It was very interesting. The machine was prepped and ready with saline solution in the lines. Since one line draws blood from my arm and one returns it to my body in the other arm, in order to start the circulation it had to be filled with saline. I have small veins, so one of the phlebotomists came in to hook me up which took about 10 minutes. The machine started up and the nurse explained to me what it did. My blood came out and into a centrifuge where it separated into parts, plasma, white blood cells & stem cells (those are together, the injections stimulate white blood cells which pushes the stem cells into overdrive and into your bloodstream). The plasma and the white/stem cells are collected in separate bags, the remainder of your blood is mixed back together and returned to your body. Also, a coagulant (or blood thinner) is added to the blood to prevent clotting. That actually binds with calcium in your blood and the calcium depletion can cause side effects for some.

First thing I noticed was that I was cold. Your blood is running through this machine which is not heated and returned to your body, so most people get cold during the process. I had a few blankets on to help with that. Also, my lips and tip of my nose were tingly, which was from the calcium, so they put me on a calcium drip as well to help with that. Another weird feeling I got from the calcium was a vibrating sensation in my chest. It felt like my heart was vibrating along with the machine, it was very weird. I also got light headed. Again, all a small price to pay but I just wanted to paint you guys a picture. The whole process took just over 4 hours.

Mom was there, she was lucky enough to have the task of itching my nose with a towel because we all know as soon as you can’t use your arms you get that itch on your face. I did feel a little bit of lower back pain and tiny bit of nausea, but that was from the last injection and the fact that I had only eaten half a bagel probably didn’t help that. I avoided any liquids this morning to try to not have to go to the bathroom during that time period. I was not successful in my quest, they went through two bags of the blood thinners which are fluids. You’re not allowed to move your arms or get out of the bed, so I’ll let you use your imagination there. Nurse assistance was needed. I’d say that was the most traumatic thing of my morning. HA!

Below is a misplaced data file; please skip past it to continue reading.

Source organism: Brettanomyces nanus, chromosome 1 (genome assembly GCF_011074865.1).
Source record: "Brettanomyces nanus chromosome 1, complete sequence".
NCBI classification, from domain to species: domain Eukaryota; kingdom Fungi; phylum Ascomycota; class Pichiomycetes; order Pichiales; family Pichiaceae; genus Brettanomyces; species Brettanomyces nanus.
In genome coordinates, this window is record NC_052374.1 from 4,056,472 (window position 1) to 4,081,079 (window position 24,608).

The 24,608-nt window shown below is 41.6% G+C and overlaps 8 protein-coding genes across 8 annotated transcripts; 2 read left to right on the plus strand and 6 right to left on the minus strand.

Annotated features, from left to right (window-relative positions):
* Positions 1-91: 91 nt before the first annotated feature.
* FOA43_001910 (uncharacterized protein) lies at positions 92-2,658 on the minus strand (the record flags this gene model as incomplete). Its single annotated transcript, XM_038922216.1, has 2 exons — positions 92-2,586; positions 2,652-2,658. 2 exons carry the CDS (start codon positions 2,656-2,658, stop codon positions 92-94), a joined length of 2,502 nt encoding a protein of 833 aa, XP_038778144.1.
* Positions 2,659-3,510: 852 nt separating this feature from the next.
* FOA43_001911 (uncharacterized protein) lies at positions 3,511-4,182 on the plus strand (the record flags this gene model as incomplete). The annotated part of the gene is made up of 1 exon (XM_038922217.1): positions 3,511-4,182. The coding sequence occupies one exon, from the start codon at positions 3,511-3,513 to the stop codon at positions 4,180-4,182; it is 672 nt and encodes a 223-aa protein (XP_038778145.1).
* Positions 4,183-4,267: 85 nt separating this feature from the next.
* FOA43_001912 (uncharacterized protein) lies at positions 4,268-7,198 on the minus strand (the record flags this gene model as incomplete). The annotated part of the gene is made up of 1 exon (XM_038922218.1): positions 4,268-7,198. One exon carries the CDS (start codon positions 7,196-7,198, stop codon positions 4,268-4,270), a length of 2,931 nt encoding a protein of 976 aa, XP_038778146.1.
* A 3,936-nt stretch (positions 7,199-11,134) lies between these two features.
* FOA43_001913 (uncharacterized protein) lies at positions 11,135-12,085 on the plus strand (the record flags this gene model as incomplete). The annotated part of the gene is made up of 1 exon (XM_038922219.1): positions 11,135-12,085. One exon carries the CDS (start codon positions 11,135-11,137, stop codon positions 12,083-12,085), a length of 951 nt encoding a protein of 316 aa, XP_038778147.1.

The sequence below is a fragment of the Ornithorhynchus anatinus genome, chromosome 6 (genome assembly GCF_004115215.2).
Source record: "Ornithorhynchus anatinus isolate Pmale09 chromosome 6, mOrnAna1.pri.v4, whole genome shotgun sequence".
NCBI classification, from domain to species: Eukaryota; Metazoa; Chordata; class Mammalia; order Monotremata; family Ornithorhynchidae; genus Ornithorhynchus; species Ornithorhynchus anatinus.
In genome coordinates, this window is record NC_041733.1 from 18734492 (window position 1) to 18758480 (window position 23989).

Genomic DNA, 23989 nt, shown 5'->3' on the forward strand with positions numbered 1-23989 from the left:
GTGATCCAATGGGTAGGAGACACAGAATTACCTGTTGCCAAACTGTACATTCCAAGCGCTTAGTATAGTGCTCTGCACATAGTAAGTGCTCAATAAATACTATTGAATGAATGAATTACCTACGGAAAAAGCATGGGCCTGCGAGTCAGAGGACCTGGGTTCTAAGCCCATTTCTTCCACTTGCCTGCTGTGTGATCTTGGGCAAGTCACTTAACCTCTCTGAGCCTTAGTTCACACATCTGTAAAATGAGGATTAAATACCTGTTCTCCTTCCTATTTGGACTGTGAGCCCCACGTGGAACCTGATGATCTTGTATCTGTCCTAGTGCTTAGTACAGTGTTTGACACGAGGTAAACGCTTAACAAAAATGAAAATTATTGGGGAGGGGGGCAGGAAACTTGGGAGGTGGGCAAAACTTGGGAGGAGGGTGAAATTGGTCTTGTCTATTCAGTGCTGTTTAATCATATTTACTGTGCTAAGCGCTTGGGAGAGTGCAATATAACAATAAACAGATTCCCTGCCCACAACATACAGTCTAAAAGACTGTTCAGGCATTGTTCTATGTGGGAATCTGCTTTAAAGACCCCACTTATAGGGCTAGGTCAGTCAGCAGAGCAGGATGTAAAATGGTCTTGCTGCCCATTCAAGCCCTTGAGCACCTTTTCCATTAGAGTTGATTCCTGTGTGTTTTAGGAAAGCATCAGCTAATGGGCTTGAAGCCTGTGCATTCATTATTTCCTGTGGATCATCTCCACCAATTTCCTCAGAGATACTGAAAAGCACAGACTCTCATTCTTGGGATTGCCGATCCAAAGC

There was also a woman next to me who was having her own stem cells collected for a autologous stem cell transplant for a later date. I learned that cancer patients undergoing radiation or chemotherapy deplete their own white blood cells and bone marrow during treatment, so they can harvest their own stem cells for use later as a rescue measure to replenish their own healthy blood cells, often done for lyphoma patients. I also learned last night that Andy, (cousin’s cousin mentioned on my other page for how I came to be a donor) hadn’t actually received a transplant from a donor, he had received his own stem cells in this same fashion in an attempt to become healthy enough to receive his own bone marrow transplant from a heathly donor which is what prompted his family’s drive.

Afterward, I felt weak and exhausted, couldn’t quite get my legs back under me fully and felt wobbly for about an hour and a half. Went straight home after and laid down. Now this evening, the shots side effects feel like they’re close to gone. Aside from the fatigue I may feel tomorrow afternoon, the achiness and nausea should subside from the shots.

PS. Don’t mind me in the picture, not exactly a glamour shot, but hey, we can’t look good in EVERY picture after all.

Day 4

Typical morning of getting my injections. Came home afterward, had a little breakfast and went back to bed, I was exhausted. More than likely just because I’m not a morning person, not the injections. But I forced myself to eat first only because I am still having a tiny bit of nausea and eating helps.

Woke up and much like yesterday the pain is very minor. Little bit of an achy back and hips, a 2 or 3 on the scale, so I just took a few Tylenol. My ribcage doesn’t hurt like it did the last few days. The only new thing is that my hands feel a little tight, almost arthritic feeling. That would be the bone pain, after all that’s what arthritis is, right, bone & joint pain? So, today is a good day, just minor aches.

I am looking forward to tomorrow and for the collection to begin, because that means the recipient is one step closer to her transplant.

PS. I asked the nurse today if they had lowered the dosage at all, she said no. So the reduced pain just must be myself getting used to the Neupogen ®.

Evening 3

Today was a very good day, mild pain at times, but that was it. Primarily felt a throbbing bone pain in my rib cage whenever I went from a seated position to an upright position. Again, achy lower back and hips, but those would only be a 1 or 2 on the scale and tylenol took care of those. I even managed to go to a BBQ and play in a cornhole tournament.

PS. Interesting factoid I learned yesterday… the recipient of my PBSC will have my blood for the rest of her life. Her blood type will become mine if it’s not already, and my DNA will be a part of her. How cool is that? Great article released in the Wall Street Journal yesterday… you have to read it!!!